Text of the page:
I spoke to my (historically pro life) MP last week and she was actually pretty reassuring. She insisted that the government was in touch with majority of public opinion, which of course is that there’s no need to change to time limit.

Holly Combe // Posted 20 May 2008 at 5:18 pm

I agree with Anne Onne and Sarah about the possible motives of those who vote to lower the time limit and I certainly don’t think Dorries and co actually give a damn about whether women get access to abortion at all. I find it truly appalling -but nonetheless unsurprising- that many of those who would happily punish women for apparently late decisions seem to be doing absolutely nothing to try and make a late decision less likely (i.e genuinely push for abortion on demand). After all, they’re safe in the knowledge that we already have a system that encourages women to wait too long for an abortion and realise that lowering the time limit will simply make it even more difficult to terminate an unwanted pregnancy. I’m sure they know only too well that the usual system of faffing about pushes women with unwanted pregnancies nearer to the cut-off point. Indeed, I’d say that’s the idea.

I suspect we’d find these anti-abortion campaigners perfectly comfortable to see women being routinely persuaded to take time to think about their decision for as long as possible and I don’t think that will change one bit if the limit gets lowered.

If Nadine Dorries and co get their way (and it makes me shudder to think it could happen), they had better expect an ongoing and sustained campaign to make access to abortion easier and quicker… The trouble is that even gaining the right to abortion on demand “on paper” straight away would not help everyone. There would still be women with abusive partners potentially controlling their continuation of the pregnancy, women who genuinely hadn’t realised they were pregnant until later (eg: due to to continued monthly bleeding or false negatives in pregnancy tests) and women for whom a severe problem with the pregnancy or their health was not diagnosed until later. These are just a few examples…

IMO, lowering the limit is just a way of making sure that more babies are born, even if they’re unwanted. In an already overpopulated world, I’d say that’s pretty immoral.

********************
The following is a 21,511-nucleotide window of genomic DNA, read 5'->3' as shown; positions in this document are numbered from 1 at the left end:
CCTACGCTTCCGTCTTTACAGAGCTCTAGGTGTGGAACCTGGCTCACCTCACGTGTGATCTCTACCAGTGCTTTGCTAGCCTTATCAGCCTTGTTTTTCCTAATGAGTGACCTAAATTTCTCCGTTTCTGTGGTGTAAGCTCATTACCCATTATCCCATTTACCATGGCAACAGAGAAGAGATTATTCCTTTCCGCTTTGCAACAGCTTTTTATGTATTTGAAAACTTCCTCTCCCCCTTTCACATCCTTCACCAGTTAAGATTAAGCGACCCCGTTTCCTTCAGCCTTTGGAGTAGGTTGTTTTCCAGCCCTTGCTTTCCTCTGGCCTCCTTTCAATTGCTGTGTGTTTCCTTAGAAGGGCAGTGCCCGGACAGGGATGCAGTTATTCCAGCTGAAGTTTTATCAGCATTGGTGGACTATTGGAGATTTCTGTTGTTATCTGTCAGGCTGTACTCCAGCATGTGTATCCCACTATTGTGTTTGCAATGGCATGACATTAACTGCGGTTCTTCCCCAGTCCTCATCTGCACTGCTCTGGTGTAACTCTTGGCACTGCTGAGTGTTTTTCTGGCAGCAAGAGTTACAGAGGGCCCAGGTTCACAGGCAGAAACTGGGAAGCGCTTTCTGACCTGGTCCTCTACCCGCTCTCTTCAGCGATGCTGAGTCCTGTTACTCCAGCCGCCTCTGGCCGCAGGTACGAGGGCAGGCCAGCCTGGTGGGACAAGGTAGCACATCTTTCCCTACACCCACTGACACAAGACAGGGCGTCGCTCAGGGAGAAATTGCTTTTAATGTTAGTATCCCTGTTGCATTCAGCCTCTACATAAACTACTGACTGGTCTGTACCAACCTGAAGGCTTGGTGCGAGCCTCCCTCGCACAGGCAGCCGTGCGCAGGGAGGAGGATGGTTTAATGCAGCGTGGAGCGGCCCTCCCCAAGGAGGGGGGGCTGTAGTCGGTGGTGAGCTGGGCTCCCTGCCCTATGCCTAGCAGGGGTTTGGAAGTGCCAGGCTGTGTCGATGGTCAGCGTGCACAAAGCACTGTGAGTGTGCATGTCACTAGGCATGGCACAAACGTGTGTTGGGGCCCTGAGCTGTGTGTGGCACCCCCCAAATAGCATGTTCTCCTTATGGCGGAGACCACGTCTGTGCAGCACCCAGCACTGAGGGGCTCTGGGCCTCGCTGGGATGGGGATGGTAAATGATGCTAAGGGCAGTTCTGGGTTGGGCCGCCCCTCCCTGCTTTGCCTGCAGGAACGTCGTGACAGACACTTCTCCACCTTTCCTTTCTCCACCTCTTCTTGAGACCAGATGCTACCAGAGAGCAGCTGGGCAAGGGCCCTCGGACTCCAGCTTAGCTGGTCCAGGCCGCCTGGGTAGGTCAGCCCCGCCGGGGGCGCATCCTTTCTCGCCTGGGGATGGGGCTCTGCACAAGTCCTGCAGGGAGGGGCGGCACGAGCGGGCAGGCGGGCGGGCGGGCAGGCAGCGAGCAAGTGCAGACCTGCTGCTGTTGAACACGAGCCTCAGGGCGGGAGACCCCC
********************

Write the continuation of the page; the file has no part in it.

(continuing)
yeomanpip // Posted 20 May 2008 at 5:20 pm

Someone did mention to me about a documentary about the rise of Christian Fundamentalism in the UK.

I haven’t seen it (not sure if it’s been shown).

But this post, and those words “The rise of….” DOES make me feel a little sick.

Are we likely to see the same kind of ‘Christian Ethics’ that they have in the USA?

God, I hope not!

Tulip // Posted 20 May 2008 at 7:40 pm

I watched it. Andrea Williams was a joke. Her response to any questions that were even remotely challenging were to switch off her mike or refuse to talk about it. Pathetic. However, the highlight of that show was that angry Christian leader who was ‘blessed’ by a sea gull on camera. Brilliant! For anyone who missed it, you might be able to get it on Channel 4’s ‘On Demand’ service.

Lucy (a different one) // Posted 20 May 2008 at 8:12 pm

I work for a pro-choice Labour MP, and we’ve been ringing round other MPs today to make sure our vote turns out. The response has been very positive, although I won’t relax until the result has been announced. Fingers crossed…

Catherine // Posted 20 May 2008 at 9:12 pm


I passionately (and loudly) support the right of women to have terminations, and think it ought to be truly on demand rather than the current muddy compromise (insult?) of finding 2 doctors. I’m also a Christian.

It pains me when I see people relating a pro-life stance to their Christian morals. Actually, I think it has more to do with some people wanting to believe they are ‘superior’ by telling others what to do: I’ve never heard a convincing argument for a pro-life perspective, whether faith-based or not. Some high-profile Christians have a lot to answer for by giving the impression that an anti-abortion perspective is a central part of faith. It’s not. Maybe they get a kick out of the power. Rather what should be central is respect and care for each person and group.